- Workload analysis – examines the server and who is logged on to determine the resource usage and activity of each.
- Ratio-based analysis – utilizes a number of rule-of-thumb ratios to gauge performance of a database, user connection, or piece of code.
Of the three, bottleneck analysis is the most efficient approach in terms of fast problem resolution. By determining where the server, a user connection, or set of SQL code is spending its time, you can then work to eliminate the discovered blockages, increase throughput, and reduce overall response times. Unfortunately, this hasn’t always been easy in MySQL because the server hasn’t traditionally exposed the type of wait-based and resource statistics to quickly uncover bottlenecks.
But a better day has come along in MySQL 5.0.37 with the inclusion of the SQL Profiling utility. This interactive diagnostic aid allows a developer or DBA to gain insight into where a set of SQL code spends its time and the resources it is using. The best way to see the power of this new utility is to walk through some examples of how it’s used and see the clear benefits it supplies, so let’s do just that.
Robin Schumacher is MySQL’s Director of Product Management and has over 13 years of database experience in DB2, MySQL, Oracle, SQL Server and other database engines. Before joining MySQL, Robin was Vice President of Product Management at Embarcadero Technologies.
Read the full article at Mysql Developer Articles
Open PHP MyProfiler is just a trial to run query profiling on a php-mysql application, without changing the architecture too much. Any one who needs to do the analysis could make use of the same by downloading the profiler, and implementing with their code. The profiler would create logs depending on hostname and date. upload the profile logs to our Profile Sampler and you should be able to see the full profile of your application.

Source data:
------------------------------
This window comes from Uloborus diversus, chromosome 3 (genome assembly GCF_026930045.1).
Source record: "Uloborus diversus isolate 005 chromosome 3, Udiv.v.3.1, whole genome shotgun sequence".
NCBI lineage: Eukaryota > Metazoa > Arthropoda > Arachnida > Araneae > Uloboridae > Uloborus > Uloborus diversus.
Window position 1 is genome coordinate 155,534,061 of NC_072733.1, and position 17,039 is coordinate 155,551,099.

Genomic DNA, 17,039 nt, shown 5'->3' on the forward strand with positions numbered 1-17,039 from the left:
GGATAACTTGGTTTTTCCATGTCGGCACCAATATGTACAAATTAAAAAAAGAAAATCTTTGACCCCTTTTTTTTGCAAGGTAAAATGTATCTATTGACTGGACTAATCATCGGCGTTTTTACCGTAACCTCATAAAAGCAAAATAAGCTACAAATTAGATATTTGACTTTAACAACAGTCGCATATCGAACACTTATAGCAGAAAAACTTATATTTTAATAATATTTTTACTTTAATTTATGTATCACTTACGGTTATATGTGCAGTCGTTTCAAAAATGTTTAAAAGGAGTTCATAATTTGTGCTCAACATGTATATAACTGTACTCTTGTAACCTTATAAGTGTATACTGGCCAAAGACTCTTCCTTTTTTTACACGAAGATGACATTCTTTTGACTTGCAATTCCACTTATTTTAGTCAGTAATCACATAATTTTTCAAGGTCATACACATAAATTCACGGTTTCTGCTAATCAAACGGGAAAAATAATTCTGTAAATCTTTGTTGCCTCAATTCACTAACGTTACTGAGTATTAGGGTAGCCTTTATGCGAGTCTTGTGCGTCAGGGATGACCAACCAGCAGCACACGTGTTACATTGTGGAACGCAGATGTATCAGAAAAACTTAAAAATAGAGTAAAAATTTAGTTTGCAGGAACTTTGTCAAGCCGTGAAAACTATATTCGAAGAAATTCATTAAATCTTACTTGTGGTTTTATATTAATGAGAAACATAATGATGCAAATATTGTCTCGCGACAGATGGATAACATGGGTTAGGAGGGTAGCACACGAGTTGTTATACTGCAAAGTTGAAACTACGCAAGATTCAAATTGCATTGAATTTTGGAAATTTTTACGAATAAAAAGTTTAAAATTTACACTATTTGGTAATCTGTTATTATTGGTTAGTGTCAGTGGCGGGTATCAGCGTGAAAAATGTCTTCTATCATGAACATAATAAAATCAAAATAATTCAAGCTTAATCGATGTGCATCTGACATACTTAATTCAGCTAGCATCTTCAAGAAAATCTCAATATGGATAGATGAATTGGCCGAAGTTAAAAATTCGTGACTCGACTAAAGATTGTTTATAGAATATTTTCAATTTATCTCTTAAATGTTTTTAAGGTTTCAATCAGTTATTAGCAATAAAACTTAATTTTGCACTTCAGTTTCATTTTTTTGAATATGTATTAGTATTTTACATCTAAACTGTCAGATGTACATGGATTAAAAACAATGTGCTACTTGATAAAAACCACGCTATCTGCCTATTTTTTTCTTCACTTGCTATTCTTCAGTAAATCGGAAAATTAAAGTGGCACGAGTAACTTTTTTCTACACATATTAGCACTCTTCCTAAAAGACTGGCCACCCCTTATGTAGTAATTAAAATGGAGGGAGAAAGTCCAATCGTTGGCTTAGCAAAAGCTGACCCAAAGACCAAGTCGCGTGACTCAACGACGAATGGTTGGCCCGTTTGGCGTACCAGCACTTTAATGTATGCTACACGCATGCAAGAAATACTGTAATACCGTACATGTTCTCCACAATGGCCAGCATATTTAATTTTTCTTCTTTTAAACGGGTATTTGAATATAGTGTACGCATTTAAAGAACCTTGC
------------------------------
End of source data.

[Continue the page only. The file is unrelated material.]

The Kerala’s favourite portal Keralaonline was built on top of the popular blogging and content managment system WordPress. With about 30K hits per day, and 8000 entries across 100+ categories and video clips, the site started to slow down by about the end of March. This gave a spark, and the Open PHP MyProfiler, was built originally to run sql profiling on keralaonline.com.
This one really hit me, but none would be much worried about these small things.
explain SELECT ban_ip, ban_userid, ban_email FROM phpbb_banlist WHERE ban_ip IN ('5bcd7c03', '5bcd7cff', '5bcdffff', '5bffffff') OR ban_userid = -1; +----+-------------+---------------+------+----------------+------+---------+------+------+-------------+ | id | select_type | table | type | possible_keys | key | key_len | ref | rows | Extra | +----+-------------+---------------+------+----------------+------+---------+------+------+-------------+ | 1 | SIMPLE | phpbb_banlist | ALL | ban_ip_user_id | NULL | NULL | NULL | 257 | Using where | +----+-------------+---------------+------+----------------+------+---------+------+------+-------------+ 1 row in set (0.00 sec) mysql> show status like '%cost%'; +-----------------+-----------+ | Variable_name | Value | +-----------------+-----------+ | Last_query_cost | 54.998609 | +-----------------+-----------+ 1 row in set (0.02 sec)
What was that, no indexes? well we should take a look, for forum like phpbb having so many users and loyal supporters, it should not be the case. Lets see the structure.
show create table phpbb_banlist; CREATE TABLE `phpbb_banlist` ( `ban_id` mediumint(8) unsigned NOT NULL auto_increment, `ban_userid` mediumint(8) NOT NULL default '0', `ban_ip` varchar(8) NOT NULL default '', `ban_email` varchar(255) default NULL, PRIMARY KEY (`ban_id`), KEY `ban_ip_user_id` (`ban_ip`,`ban_userid`) ) ENGINE=MyISAM DEFAULT CHARSET=latin1;
Hey, as of late, I had the opportunity to check the optimization for a heavily loaded phpbb system. It also shows lac of sql optimization in the code.
SELECT DISTINCT t.topic_id, t.topic_title, t.topic_poster, t.topic_first_post_id, t.forum_id, t.topic_replies, u.user_id, u.username, s.post_id, s.post_text FROM phpbb_posts p, phpbb_topics t, phpbb_users u, phpbb_posts_text s WHERE p.topic_id = t.topic_id AND t.topic_poster = u.user_id AND t.topic_first_post_id = s.post_id AND t.forum_id != 2 AND u.user_id != -1 ORDER BY p.post_time desc LIMIT 7;